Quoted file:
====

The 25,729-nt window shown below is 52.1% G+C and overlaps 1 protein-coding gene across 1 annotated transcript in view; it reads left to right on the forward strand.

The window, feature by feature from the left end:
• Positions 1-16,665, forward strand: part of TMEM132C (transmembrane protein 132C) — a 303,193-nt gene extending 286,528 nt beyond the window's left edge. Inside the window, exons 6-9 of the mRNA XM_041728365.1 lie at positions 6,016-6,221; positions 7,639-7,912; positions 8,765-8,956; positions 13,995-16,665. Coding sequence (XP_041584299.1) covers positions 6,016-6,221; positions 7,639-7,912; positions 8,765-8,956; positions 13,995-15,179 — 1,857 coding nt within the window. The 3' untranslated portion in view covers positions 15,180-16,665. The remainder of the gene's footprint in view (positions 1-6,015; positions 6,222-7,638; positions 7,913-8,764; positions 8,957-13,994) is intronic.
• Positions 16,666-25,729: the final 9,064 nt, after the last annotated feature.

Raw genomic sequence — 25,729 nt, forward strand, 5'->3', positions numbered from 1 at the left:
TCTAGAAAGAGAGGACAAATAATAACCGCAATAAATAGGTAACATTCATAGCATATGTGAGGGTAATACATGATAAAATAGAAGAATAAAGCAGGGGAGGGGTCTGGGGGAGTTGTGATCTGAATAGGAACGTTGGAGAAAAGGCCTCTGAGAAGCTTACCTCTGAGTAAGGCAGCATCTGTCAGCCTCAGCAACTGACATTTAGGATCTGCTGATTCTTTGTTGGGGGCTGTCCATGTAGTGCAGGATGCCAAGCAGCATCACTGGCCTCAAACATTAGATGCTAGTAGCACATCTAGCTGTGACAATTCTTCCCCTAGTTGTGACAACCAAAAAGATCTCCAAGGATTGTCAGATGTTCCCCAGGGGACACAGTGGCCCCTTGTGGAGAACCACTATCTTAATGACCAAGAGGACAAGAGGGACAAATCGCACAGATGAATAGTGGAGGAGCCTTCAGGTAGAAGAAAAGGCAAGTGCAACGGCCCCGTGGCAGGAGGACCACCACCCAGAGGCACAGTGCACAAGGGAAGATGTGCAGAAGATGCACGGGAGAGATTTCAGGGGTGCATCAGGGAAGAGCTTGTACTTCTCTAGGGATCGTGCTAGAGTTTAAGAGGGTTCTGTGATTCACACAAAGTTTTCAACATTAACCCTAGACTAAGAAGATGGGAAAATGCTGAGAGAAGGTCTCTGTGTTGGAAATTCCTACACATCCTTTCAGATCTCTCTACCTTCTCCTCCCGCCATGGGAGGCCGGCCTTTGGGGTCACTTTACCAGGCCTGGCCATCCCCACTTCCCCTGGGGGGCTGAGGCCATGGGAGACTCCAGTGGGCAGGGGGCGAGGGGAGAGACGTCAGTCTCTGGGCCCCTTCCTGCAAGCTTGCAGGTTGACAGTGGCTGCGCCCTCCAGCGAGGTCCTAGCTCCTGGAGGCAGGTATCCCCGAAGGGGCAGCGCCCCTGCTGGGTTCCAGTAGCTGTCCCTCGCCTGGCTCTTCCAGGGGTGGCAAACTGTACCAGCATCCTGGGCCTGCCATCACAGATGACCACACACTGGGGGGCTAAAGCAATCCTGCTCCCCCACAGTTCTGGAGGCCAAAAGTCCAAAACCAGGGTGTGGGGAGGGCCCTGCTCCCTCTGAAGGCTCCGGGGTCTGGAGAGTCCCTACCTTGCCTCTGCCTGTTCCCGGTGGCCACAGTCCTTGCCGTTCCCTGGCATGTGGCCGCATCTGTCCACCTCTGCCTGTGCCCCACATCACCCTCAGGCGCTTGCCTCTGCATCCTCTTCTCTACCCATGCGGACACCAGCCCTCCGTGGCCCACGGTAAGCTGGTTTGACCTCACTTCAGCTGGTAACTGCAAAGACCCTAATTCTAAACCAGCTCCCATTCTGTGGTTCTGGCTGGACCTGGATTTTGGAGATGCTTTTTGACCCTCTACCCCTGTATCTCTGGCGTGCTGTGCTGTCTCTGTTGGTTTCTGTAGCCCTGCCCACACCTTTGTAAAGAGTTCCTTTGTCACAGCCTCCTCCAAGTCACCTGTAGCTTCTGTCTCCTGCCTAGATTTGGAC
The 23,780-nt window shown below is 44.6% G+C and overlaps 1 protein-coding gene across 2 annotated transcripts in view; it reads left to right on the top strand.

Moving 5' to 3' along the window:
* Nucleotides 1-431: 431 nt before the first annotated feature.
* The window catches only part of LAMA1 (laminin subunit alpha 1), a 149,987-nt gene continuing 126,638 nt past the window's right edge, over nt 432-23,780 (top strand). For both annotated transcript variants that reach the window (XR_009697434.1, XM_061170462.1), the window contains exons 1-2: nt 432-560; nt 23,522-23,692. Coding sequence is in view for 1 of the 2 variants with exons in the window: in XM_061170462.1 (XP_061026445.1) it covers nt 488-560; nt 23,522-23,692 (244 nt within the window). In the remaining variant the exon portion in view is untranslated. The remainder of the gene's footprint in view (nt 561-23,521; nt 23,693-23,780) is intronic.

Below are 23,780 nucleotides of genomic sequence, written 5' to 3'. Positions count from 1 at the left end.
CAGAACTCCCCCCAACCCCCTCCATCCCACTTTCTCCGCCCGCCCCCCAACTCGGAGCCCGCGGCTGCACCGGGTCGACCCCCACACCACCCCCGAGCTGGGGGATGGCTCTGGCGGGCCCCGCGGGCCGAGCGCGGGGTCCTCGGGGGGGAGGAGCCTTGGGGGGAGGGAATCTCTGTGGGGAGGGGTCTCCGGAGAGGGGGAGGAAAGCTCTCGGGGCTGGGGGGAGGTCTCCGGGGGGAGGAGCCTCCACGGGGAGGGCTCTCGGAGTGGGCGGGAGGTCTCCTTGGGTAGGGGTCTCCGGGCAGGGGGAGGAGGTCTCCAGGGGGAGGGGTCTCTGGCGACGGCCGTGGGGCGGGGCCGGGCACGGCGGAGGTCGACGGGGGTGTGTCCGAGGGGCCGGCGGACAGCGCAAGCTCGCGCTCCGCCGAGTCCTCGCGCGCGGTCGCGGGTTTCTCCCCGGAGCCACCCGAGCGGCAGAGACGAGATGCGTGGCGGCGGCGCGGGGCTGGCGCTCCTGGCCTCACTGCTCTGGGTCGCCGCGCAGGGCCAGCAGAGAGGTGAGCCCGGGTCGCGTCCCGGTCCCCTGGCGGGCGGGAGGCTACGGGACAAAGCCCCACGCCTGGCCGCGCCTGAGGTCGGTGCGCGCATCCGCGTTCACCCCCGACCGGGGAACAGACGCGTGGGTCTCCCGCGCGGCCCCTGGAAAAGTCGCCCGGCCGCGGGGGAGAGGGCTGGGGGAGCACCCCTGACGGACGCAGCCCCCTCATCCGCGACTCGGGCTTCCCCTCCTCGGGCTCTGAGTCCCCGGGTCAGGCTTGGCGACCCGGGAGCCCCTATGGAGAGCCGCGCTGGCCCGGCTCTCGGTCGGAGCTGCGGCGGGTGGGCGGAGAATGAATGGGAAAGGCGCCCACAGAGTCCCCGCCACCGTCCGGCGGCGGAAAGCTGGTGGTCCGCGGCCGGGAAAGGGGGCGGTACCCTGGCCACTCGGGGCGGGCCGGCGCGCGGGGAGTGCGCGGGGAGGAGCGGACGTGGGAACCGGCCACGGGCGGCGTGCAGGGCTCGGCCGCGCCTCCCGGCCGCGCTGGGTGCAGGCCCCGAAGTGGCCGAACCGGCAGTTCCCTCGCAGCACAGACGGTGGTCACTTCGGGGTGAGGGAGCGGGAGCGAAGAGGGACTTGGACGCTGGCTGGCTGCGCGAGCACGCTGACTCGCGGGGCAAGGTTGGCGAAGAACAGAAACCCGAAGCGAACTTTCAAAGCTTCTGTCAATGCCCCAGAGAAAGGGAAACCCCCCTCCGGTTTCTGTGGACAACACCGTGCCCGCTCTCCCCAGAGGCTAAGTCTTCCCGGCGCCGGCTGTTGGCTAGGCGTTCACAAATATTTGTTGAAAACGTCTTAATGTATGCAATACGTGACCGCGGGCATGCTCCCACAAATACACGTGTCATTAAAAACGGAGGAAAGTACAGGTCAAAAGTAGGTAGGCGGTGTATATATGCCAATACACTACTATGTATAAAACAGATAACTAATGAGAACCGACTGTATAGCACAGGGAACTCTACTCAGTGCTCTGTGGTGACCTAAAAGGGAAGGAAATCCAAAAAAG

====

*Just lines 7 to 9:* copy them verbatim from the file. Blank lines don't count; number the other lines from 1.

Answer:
The 23,780-nt window shown below is 44.6% G+C and overlaps 1 protein-coding gene across 2 annotated transcripts in view; it reads left to right on the top strand.

Moving 5' to 3' along the window:
* Nucleotides 1-431: 431 nt before the first annotated feature.